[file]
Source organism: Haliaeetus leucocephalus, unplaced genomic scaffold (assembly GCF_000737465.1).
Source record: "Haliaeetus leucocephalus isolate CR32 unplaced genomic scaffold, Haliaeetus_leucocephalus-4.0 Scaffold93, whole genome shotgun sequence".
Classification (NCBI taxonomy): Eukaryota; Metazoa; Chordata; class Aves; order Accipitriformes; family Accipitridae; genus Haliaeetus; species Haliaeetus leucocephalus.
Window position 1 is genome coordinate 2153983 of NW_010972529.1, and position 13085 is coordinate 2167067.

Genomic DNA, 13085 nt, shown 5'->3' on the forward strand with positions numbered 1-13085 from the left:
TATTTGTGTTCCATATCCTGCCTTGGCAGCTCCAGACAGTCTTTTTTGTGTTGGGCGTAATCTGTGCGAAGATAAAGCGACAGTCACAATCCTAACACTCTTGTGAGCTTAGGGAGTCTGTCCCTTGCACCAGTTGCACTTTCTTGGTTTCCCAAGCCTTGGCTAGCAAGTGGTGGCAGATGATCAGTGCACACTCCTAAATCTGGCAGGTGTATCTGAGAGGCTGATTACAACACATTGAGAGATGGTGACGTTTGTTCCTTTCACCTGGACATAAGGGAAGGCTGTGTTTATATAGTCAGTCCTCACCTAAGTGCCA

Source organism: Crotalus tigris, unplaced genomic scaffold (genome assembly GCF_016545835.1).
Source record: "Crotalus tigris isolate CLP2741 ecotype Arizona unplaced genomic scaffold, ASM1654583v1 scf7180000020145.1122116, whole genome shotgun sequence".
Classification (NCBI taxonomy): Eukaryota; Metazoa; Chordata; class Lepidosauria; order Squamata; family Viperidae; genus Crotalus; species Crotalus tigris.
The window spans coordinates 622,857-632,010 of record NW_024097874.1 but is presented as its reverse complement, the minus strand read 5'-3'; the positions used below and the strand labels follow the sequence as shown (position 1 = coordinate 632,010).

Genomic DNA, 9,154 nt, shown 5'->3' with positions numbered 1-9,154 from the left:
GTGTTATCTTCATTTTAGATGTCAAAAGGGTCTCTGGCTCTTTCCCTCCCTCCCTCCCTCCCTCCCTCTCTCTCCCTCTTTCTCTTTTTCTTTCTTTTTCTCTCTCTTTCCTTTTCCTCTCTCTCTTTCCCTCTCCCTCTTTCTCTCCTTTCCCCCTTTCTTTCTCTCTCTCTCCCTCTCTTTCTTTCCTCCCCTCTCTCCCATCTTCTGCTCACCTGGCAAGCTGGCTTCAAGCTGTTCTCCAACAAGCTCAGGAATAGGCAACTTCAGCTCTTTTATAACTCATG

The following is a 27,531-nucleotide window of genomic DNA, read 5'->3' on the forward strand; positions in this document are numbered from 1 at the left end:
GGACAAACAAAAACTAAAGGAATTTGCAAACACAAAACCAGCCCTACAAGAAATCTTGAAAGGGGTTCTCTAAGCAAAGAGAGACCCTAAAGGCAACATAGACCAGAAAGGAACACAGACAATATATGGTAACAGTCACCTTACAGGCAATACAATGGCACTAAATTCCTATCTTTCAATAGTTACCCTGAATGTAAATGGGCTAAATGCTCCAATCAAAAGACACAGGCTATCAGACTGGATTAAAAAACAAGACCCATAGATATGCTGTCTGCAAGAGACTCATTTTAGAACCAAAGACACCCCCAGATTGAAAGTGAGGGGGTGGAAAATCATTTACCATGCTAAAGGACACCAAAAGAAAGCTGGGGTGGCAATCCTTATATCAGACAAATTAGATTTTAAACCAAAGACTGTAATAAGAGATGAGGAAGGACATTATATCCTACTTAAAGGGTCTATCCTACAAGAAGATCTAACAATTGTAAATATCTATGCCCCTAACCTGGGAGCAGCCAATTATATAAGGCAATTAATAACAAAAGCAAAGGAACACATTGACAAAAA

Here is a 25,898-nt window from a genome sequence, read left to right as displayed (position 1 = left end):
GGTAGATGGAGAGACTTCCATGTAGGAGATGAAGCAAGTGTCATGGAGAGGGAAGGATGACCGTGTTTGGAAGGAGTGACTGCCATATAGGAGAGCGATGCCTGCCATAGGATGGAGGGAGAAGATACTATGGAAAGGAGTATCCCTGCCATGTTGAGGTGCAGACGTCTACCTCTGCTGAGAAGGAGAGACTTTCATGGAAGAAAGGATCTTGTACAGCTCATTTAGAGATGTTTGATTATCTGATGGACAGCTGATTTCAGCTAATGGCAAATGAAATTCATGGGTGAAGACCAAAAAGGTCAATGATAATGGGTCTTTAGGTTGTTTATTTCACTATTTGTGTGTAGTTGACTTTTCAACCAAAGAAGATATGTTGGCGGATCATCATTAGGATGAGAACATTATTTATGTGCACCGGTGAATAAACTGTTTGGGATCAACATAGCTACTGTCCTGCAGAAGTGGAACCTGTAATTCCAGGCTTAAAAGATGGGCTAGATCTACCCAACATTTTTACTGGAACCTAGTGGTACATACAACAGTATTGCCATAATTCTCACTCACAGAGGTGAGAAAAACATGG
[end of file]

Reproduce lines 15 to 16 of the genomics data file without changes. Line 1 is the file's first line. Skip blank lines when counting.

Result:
Here is a 25,898-nt window from a genome sequence, read left to right as displayed (position 1 = left end):
GGTAGATGGAGAGACTTCCATGTAGGAGATGAAGCAAGTGTCATGGAGAGGGAAGGATGACCGTGTTTGGAAGGAGTGACTGCCATATAGGAGAGCGATGCCTGCCATAGGATGGAGGGAGAAGATACTATGGAAAGGAGTATCCCTGCCATGTTGAGGTGCAGACGTCTACCTCTGCTGAGAAGGAGAGACTTTCATGGAAGAAAGGATCTTGTACAGCTCATTTAGAGATGTTTGATTATCTGATGGACAGCTGATTTCAGCTAATGGCAAATGAAATTCATGGGTGAAGACCAAAAAGGTCAATGATAATGGGTCTTTAGGTTGTTTATTTCACTATTTGTGTGTAGTTGACTTTTCAACCAAAGAAGATATGTTGGCGGATCATCATTAGGATGAGAACATTATTTATGTGCACCGGTGAATAAACTGTTTGGGATCAACATAGCTACTGTCCTGCAGAAGTGGAACCTGTAATTCCAGGCTTAAAAGATGGGCTAGATCTACCCAACATTTTTACTGGAACCTAGTGGTACATACAACAGTATTGCCATAATTCTCACTCACAGAGGTGAGAAAAACATGG